Required Core Classes
(5 courses, 3 credits each)
Introduction to Linear Statistical Models, 3 credits (22:960:777)
Introduction to Probability and Applications, 3 credits (22:960:775)
This is a first course in probability that does not assume any previous knowledge of probability. It will provide an introduction to advanced mathematical concepts and methods that find extensive use in many fields of modern Data Science and Operations Research. The course will have a theoretical focus, but theory will be motivated and illustrated with several examples from areas such as business and engineering.
Introduction to Econometrics, 3 credits (22:223:764)
This is a graduate course in applied econometrics of cross-section and panel data, and some exposure to time series data analysis. The course will provide students with a working knowledge of asymptotic statistical methods and the application of these statistical concepts to study large-sample properties of estimators (defined as the solution to an optimization problem, under various assumptions regarding the true data generating process). The large sample results will be applied to linear and nonlinear (in parameters) generalized least squares (GLS) and maximum likelihood (ML) estimators. These results are extended to develop a nonlinear instrumental variables estimator, the generalized method of moments (GMM) and various asymptotic testing procedures are derived for this general modeling framework. Instrumental variables, panel data, simultaneous equations, discrete dependent, limited dependent and duration models, dynamic panel models, and their applications are covered.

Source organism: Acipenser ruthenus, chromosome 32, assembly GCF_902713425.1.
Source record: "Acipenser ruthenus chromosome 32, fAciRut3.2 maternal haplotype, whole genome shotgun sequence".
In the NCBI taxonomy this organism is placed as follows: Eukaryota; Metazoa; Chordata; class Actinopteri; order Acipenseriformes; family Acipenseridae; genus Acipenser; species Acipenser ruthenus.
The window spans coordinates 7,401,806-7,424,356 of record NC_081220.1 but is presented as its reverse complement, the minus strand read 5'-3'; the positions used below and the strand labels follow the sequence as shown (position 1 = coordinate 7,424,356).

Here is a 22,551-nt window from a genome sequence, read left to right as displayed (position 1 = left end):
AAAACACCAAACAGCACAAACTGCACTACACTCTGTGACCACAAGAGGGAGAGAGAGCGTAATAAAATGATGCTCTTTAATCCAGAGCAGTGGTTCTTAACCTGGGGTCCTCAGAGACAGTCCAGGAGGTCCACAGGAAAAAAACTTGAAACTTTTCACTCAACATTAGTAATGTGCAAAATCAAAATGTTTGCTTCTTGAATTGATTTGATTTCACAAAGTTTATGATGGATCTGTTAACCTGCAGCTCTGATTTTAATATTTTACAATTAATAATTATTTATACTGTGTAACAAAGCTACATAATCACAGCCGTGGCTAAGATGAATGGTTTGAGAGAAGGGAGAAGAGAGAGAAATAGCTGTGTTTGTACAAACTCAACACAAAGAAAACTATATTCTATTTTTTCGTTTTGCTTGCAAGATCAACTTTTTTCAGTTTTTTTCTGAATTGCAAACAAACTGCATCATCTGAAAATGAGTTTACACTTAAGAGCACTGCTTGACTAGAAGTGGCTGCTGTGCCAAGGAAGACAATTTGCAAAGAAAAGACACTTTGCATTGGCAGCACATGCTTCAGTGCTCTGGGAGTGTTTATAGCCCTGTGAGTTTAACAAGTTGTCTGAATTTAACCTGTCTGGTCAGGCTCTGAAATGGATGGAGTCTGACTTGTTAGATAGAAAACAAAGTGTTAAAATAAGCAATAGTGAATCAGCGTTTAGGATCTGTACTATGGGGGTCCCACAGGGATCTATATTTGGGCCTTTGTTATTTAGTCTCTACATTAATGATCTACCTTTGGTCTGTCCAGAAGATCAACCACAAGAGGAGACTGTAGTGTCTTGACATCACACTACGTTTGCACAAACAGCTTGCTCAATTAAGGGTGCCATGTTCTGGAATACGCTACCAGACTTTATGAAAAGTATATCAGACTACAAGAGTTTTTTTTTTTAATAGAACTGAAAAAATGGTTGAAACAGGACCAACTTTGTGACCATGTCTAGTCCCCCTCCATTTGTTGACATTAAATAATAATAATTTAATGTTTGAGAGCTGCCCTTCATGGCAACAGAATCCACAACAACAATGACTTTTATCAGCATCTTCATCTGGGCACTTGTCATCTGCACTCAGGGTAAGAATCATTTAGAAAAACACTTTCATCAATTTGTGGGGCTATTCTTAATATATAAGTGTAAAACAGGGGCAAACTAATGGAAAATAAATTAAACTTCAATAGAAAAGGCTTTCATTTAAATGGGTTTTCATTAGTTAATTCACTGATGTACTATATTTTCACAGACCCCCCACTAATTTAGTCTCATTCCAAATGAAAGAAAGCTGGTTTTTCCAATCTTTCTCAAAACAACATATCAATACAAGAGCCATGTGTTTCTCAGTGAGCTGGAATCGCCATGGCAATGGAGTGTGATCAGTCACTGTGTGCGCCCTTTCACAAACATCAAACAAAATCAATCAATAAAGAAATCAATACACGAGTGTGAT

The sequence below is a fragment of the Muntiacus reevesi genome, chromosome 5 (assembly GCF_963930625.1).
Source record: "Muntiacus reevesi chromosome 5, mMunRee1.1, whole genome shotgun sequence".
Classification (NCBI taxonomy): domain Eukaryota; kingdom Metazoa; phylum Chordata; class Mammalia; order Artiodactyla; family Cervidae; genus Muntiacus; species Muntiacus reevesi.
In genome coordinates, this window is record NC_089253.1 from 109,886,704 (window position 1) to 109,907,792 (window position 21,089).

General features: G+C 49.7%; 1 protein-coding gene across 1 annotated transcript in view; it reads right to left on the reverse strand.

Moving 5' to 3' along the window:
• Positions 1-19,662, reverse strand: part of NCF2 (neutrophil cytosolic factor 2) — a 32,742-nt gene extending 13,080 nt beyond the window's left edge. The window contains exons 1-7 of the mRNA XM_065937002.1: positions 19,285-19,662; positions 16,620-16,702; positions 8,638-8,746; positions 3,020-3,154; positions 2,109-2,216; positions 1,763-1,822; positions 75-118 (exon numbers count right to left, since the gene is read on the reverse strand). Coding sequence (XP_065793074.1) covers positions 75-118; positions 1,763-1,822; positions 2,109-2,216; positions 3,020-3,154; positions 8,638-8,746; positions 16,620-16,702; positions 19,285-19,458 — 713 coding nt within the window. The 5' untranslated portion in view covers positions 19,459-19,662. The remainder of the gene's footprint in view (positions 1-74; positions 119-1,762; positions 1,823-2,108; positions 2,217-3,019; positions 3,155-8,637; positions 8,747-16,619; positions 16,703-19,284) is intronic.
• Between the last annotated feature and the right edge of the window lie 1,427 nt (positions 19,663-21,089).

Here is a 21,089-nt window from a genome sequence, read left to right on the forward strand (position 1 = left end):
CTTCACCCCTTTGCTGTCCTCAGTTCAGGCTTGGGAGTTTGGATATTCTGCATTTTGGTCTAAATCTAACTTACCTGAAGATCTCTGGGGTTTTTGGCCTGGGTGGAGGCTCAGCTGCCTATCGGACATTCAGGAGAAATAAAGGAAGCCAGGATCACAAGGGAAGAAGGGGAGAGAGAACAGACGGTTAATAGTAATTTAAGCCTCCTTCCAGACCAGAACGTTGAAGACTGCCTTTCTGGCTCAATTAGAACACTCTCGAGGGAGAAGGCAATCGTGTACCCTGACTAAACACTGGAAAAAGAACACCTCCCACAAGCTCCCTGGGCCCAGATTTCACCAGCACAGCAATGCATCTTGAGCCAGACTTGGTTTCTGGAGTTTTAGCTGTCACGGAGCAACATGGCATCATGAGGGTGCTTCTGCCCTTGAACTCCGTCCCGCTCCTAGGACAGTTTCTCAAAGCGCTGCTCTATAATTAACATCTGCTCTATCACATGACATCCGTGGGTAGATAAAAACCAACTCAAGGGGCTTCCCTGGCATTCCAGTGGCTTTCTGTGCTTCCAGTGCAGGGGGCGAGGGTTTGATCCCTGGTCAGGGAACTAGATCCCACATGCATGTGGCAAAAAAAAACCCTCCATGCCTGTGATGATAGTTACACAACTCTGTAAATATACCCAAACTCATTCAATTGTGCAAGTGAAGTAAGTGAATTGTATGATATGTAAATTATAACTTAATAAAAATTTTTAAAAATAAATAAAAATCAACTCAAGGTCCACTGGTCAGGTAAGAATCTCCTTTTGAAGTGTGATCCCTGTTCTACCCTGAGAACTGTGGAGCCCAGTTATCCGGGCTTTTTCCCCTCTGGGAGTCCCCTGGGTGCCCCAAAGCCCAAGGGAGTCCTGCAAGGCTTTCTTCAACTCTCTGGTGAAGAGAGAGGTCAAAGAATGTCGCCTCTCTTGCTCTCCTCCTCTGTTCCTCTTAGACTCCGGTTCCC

Microeconomics, 3 credits (22:223:752)
Research Methods (22:620:705)
This is an introductory doctoral seminar on social science research methods in management. The class will examine basic issues involved in conducting empirical research for publication in scholarly management journals. These issues include the framing of research questions, theory development, the initial choices involved in research design, and basic concerns in empirical testing will be considered in the context of different modes of empirical research (including experimental, survey, qualitative, and archival). The class involves discussions and readings that address the underlying fundamentals of these modes, as well as, studies that illustrate how management scholars have used them in their work.
At the end of this course, students should have a broad understanding of how social science research is conducted in management and some of its subfields. The course requirements are also intended to provide you with opportunities to develop your own research ideas and abilities, which requires that you engage productively with the current literature. While the class does not address data analysis techniques in detail, what students learn in this course should allow you to place techniques learned in other courses in context. The hope is that this seminar type of class will be engaging, thought-provoking, and useful for you. Accordingly, suggestions and feedback about class requirements, readings, and procedures are welcome at any time.
(3 classes, 3 credits each)
DBA Seminar I (22:135:701)
DBA Seminar II (22:135:702)
DBA Seminar III (22:135:703)